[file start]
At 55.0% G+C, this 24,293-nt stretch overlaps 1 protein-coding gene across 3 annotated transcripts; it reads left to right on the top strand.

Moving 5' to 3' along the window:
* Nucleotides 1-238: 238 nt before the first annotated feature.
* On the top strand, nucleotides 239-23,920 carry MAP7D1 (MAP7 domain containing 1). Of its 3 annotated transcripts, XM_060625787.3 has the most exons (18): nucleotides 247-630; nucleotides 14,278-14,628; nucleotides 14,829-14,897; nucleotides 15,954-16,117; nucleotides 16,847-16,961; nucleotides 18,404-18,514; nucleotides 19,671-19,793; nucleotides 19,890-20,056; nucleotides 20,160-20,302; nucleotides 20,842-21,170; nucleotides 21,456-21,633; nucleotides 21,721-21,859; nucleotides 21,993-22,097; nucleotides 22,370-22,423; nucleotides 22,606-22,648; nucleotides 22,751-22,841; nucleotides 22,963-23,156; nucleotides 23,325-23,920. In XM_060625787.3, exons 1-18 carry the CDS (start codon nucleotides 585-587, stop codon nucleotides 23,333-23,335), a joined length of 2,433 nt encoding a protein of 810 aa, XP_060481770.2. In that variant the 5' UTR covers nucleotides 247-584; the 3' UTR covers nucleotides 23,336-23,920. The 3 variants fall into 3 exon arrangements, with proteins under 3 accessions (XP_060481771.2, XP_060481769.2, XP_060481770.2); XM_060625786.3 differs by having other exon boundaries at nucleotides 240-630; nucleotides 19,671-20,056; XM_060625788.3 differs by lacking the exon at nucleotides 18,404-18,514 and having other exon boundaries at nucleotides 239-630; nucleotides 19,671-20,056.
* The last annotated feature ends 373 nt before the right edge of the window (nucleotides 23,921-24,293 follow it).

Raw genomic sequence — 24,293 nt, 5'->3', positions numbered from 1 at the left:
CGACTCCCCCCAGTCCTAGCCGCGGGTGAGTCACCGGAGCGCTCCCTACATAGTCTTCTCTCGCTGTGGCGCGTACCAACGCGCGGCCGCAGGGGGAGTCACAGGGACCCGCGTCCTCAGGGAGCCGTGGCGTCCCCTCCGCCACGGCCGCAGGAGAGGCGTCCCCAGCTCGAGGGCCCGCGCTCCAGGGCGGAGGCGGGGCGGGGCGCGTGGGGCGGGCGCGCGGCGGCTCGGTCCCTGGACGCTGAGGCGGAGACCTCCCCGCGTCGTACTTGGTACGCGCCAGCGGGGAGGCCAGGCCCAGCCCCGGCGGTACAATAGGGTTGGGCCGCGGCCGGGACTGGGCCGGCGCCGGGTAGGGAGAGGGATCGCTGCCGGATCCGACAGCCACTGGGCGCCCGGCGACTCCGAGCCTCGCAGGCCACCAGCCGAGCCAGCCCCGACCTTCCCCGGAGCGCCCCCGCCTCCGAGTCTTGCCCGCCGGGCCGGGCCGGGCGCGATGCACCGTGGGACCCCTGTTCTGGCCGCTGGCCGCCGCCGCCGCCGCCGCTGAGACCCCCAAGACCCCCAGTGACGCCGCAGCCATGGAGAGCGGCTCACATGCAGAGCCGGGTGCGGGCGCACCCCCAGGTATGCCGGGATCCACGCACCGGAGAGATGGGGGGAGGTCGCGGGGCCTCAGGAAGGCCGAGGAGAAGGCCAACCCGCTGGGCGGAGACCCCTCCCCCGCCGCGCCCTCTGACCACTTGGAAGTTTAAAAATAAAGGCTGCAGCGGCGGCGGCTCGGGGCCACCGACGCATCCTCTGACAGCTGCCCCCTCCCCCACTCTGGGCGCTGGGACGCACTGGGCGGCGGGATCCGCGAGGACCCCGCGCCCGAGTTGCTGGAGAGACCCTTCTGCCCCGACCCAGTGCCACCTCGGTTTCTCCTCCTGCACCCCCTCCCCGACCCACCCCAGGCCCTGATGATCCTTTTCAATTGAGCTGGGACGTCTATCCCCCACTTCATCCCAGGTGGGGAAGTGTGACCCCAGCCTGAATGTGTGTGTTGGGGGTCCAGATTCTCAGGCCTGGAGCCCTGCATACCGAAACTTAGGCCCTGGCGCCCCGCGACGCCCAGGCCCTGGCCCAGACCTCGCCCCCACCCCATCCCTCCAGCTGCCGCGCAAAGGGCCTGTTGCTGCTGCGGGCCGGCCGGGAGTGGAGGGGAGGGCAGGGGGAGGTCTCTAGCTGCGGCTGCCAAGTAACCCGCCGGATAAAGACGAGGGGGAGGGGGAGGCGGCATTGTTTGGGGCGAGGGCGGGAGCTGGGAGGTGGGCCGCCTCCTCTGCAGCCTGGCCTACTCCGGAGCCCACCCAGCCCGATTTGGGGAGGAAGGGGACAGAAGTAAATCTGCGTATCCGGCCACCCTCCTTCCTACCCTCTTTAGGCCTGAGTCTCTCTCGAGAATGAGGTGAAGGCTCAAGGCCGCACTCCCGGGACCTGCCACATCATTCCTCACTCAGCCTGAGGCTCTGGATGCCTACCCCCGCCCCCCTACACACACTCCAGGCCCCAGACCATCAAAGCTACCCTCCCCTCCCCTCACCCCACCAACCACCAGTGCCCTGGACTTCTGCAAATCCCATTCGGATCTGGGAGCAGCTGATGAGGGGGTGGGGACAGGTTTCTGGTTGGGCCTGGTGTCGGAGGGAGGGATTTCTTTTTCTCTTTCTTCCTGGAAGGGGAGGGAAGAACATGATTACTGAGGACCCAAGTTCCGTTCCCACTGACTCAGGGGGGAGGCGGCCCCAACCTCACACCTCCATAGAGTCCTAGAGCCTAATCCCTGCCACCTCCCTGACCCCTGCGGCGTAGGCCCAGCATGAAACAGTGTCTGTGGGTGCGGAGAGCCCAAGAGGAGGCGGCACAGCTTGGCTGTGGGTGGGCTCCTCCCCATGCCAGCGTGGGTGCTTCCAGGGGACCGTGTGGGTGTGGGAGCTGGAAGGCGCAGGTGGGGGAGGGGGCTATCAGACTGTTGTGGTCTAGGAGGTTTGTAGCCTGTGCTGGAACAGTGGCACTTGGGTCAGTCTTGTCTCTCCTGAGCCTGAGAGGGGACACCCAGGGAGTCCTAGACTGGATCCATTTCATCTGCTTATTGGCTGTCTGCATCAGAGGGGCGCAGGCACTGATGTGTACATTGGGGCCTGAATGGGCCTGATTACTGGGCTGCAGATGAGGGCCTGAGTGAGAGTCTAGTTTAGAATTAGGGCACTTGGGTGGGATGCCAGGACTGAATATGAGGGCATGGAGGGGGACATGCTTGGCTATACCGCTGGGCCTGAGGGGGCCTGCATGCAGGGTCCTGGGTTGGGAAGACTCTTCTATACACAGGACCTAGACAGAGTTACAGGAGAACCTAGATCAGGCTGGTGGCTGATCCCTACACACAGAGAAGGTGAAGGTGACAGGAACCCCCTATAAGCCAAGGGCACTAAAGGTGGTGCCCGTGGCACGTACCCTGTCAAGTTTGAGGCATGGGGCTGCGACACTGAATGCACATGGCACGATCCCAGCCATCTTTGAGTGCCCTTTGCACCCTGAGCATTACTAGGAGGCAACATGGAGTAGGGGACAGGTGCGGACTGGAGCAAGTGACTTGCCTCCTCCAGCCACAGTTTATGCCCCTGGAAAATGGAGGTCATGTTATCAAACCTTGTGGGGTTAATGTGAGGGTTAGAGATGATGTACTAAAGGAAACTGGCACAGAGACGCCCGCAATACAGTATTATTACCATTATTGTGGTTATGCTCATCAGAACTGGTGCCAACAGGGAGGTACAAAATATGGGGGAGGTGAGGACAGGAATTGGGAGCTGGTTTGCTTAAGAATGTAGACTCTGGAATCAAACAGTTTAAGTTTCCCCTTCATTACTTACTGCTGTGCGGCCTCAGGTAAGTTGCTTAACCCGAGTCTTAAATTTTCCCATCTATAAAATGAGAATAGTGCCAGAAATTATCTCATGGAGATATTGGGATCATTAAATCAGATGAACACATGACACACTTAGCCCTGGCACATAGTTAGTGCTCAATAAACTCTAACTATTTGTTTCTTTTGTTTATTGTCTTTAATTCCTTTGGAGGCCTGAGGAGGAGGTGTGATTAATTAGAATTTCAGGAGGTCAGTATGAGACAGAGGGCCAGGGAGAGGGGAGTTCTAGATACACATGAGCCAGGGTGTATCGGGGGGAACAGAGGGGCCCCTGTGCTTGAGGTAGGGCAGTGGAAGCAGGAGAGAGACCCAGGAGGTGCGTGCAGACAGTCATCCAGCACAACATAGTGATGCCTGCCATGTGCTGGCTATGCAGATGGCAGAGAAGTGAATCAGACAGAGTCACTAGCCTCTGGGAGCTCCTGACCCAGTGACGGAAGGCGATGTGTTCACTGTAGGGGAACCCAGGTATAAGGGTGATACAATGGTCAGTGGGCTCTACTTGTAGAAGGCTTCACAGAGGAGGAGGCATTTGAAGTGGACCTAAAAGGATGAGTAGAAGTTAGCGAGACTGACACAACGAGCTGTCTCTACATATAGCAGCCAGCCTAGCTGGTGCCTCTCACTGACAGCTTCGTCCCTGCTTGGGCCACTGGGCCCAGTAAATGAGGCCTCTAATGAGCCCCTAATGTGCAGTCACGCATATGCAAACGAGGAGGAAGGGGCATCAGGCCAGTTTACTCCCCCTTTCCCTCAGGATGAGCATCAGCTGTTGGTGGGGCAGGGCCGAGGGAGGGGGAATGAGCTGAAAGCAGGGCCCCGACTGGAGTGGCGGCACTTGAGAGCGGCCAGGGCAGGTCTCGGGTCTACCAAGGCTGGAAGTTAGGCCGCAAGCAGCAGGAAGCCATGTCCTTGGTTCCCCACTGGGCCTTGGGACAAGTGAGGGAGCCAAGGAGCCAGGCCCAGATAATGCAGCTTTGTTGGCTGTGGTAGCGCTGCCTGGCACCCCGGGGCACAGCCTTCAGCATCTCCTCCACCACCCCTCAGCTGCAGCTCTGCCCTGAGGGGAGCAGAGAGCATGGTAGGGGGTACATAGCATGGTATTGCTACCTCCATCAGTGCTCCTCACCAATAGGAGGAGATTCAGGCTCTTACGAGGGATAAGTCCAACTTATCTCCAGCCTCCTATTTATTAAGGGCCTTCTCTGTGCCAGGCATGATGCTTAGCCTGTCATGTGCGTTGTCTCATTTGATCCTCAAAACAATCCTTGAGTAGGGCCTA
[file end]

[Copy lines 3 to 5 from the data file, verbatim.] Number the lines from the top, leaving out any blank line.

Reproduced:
* Nucleotides 1-238: 238 nt before the first annotated feature.
* On the top strand, nucleotides 239-23,920 carry MAP7D1 (MAP7 domain containing 1). Of its 3 annotated transcripts, XM_060625787.3 has the most exons (18): nucleotides 247-630; nucleotides 14,278-14,628; nucleotides 14,829-14,897; nucleotides 15,954-16,117; nucleotides 16,847-16,961; nucleotides 18,404-18,514; nucleotides 19,671-19,793; nucleotides 19,890-20,056; nucleotides 20,160-20,302; nucleotides 20,842-21,170; nucleotides 21,456-21,633; nucleotides 21,721-21,859; nucleotides 21,993-22,097; nucleotides 22,370-22,423; nucleotides 22,606-22,648; nucleotides 22,751-22,841; nucleotides 22,963-23,156; nucleotides 23,325-23,920. In XM_060625787.3, exons 1-18 carry the CDS (start codon nucleotides 585-587, stop codon nucleotides 23,333-23,335), a joined length of 2,433 nt encoding a protein of 810 aa, XP_060481770.2. In that variant the 5' UTR covers nucleotides 247-584; the 3' UTR covers nucleotides 23,336-23,920. The 3 variants fall into 3 exon arrangements, with proteins under 3 accessions (XP_060481771.2, XP_060481769.2, XP_060481770.2); XM_060625786.3 differs by having other exon boundaries at nucleotides 240-630; nucleotides 19,671-20,056; XM_060625788.3 differs by lacking the exon at nucleotides 18,404-18,514 and having other exon boundaries at nucleotides 239-630; nucleotides 19,671-20,056.
* The last annotated feature ends 373 nt before the right edge of the window (nucleotides 23,921-24,293 follow it).